Through mindful practices, I have learned to be extremely discerning of thoughts.

Every thought is like a venomous snake. The good ones make you build a tolerance to them and an unhealthy attachment. The bad ones make you feel worse than you really should.

All thoughts are in some capacity, self-inflicted torture.

It may not be possible to get rid of all thoughts, but the acknowledgment to discern them is vital.

Clearing the mind of as many of these thoughts through meditation is like raking the leaves. In my life, it’s always served a purpose and even more so now to clear the noise.

There is a certain beauty in this struggle to find clarity.

For me, life is transitioning into the monotonous lifestyle that I felt a strong comfort to, and into something open-ended.

I am giving up control and will let the universe conspire on my behalf.

Whether there is a lesson or not is of little concern now.

I’ll embrace what is to come and have trust in a power greater than I, that something of value can come of it.

Lessons in Leaving

I choose to look at all of life’s moments, whether good or bad as a lesson. It helps to not be too attached to the good and not too disheartened by the bad.

Although tough, it’s making this transition not so bad. Below are a few things I have learned conceptually in the past, and that I am putting into real practice.

You don’t own anything — Everything is rented, including this body. It will all one day go back to the ground it sprung up from. It’s helped me to not be attached to things, because like my cousin Neil would say, “they are just things, and things can always be replaced.”

Minimalism = More Energy — With our minds, the less junk we have in our noggin, the more clarity we have. The same goes for material items. Growing up, I was on a constant mission to get rid of things as my loving parents would accumulate and not use. As we are getting rid of most of our things, we feel lighter. We are embracing the idea of just packing up and living wherever. As long as we are together, we are home.

We are not attached to things, but memories — For many people, the things they hold onto are because of the beautiful memories it represents. Even though I am giving away items that hold intrinsic value, I know they will be locked in my heart. As long as I have it there, it’s alive. I carry my mother, father, family, and friends everywhere I go.

Coming To Grips With Mortality

I can’t count the number of times Alicia has told me that she thinks she will die. I can’t count the number of times I have rushed her to the ER. The sleepless nights. The onslaught of agonizing days seeing her go through so much pain. The stress I have had to endure.

Her pain and chronic illness have shown me how precious life is. My conversations with family and friends are deeper. Every conversation is more meaningful. The fillers and fluff of meaningless subjects are going away. I tell people how much I love them and why they mean so much to me all the time. I share a good cry with loved ones more often.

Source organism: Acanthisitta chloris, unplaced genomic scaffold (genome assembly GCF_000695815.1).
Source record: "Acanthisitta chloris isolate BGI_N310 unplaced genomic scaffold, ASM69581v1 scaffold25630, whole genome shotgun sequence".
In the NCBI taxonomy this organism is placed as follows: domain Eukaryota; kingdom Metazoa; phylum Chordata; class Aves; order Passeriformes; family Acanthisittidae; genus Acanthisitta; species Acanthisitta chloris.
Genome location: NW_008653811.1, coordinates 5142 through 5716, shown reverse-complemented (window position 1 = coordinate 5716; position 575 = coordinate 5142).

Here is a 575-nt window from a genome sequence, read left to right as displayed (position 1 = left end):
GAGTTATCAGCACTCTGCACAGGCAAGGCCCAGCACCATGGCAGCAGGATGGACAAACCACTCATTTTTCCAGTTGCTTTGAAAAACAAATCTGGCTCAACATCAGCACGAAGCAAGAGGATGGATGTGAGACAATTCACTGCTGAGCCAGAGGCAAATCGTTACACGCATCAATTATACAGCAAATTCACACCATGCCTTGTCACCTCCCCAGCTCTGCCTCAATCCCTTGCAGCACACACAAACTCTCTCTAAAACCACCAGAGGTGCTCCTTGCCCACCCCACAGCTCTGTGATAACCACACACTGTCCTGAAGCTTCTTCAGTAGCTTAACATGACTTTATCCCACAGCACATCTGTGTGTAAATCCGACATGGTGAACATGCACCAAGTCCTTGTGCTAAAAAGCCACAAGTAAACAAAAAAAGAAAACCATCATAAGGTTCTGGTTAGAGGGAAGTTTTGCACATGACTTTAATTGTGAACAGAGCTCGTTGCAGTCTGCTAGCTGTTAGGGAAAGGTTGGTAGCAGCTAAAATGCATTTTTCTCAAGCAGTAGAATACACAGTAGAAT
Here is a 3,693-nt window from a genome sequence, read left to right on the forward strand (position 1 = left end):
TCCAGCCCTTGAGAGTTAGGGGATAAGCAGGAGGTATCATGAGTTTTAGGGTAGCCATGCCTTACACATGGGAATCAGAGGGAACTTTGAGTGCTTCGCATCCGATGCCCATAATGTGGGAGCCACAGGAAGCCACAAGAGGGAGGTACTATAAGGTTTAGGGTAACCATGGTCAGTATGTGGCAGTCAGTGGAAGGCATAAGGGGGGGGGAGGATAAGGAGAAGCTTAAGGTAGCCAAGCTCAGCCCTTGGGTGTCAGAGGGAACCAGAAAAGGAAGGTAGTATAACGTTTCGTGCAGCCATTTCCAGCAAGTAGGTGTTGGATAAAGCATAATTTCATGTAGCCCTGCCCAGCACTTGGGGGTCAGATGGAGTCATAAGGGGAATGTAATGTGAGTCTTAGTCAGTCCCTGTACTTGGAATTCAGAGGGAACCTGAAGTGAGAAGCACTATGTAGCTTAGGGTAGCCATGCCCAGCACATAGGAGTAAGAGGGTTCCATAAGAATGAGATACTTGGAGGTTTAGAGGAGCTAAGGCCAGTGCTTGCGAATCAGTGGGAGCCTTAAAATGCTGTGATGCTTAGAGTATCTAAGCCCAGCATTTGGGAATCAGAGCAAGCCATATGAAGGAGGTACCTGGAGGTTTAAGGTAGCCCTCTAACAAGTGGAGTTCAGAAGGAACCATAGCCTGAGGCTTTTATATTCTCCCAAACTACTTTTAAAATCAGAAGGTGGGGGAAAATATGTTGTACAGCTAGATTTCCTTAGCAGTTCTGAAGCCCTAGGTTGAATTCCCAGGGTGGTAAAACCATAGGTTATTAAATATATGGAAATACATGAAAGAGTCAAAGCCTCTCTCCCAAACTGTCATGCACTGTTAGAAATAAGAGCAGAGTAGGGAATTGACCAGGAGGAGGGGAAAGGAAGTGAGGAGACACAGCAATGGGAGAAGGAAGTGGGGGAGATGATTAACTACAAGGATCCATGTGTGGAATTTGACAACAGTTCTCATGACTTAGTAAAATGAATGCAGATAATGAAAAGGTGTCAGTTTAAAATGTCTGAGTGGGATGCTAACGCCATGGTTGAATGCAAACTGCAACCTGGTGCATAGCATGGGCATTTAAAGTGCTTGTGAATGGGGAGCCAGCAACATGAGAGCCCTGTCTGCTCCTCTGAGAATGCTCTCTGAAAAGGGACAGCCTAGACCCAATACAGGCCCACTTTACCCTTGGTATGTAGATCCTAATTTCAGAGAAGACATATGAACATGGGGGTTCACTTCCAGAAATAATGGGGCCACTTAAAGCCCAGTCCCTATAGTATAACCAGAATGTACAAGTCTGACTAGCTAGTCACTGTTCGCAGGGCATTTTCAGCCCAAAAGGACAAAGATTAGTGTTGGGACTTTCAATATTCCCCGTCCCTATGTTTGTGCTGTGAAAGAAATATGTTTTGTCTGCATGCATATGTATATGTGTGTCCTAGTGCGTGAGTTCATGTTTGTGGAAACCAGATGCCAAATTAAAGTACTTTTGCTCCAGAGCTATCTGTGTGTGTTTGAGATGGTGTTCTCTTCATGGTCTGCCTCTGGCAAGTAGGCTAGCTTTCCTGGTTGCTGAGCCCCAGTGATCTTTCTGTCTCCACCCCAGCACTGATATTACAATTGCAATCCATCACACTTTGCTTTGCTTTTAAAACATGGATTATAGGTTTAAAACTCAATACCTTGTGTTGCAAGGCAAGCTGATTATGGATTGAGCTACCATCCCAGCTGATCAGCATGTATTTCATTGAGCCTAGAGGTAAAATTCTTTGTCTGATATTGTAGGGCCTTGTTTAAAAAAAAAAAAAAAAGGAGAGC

People need to know how important they are.

Coming to grips with mortality has shown me how truly blessed I am. If I was to die today, I am confident that I lived a life that I am proud of and those that have danced in the chapters of my life have forever merged their hearts with mine.

For me, contemplating death gives me meaning and reason to live. It’s ending, and that’s why contemplating mortality every now and then is freeing. In the face of death, little matters except for love. The things that matter to us only matter because we can share them.

Meditation

One of the greatest gifts that I have been given has been Vipassana, a meditation technique I learned about 4 years ago.

Meditation has not brought me closer to some spiritual, esoteric idea of what life is and its creation (if there is one).

Instead, it’s made me accept each moment for what it is, and has brought peace to the fact, that the only place I can be is where I am because I can’t be anywhere else.

It’s helped me to stop running from myself and stay in situations however good or bad, and see them as temporary waves that come and go. It’s as if meditation is when you are in the deep ocean, and whatever happens on the surface, although important, can be of less concern because like all waves, they come and go.

I wrote a poem, so please keep reading. I

UKNOWN

Familiarity disposed
Departing from that I love
Uncharted waters

I ask you not to worry
As I write my untold story

I will go far, to which I know not
Similar to my first open eyes, and life’s temporary knot

I will camp in the Valley of the Dead
Trek through the Canvases of Red Rock
Climb the ridges of Zion

I will let the silence between the mountains
paint the filaments of imagination

With ink dipped deep in the ocean
I am a vessel ready to be filled

Hold me in your thoughts
I’ll carry you in every gaze
Hold me in your heart
and I will carry you in mine

I don’t have anywhere to be
or anyone to see

My soul is a broken compass
still being pulled magnanimously by the stars

The course will be corrected
At which time is yet to be determined

I leave, as I came

To give you everything, and take nothing

To tell life I am here, and for it to tell me the same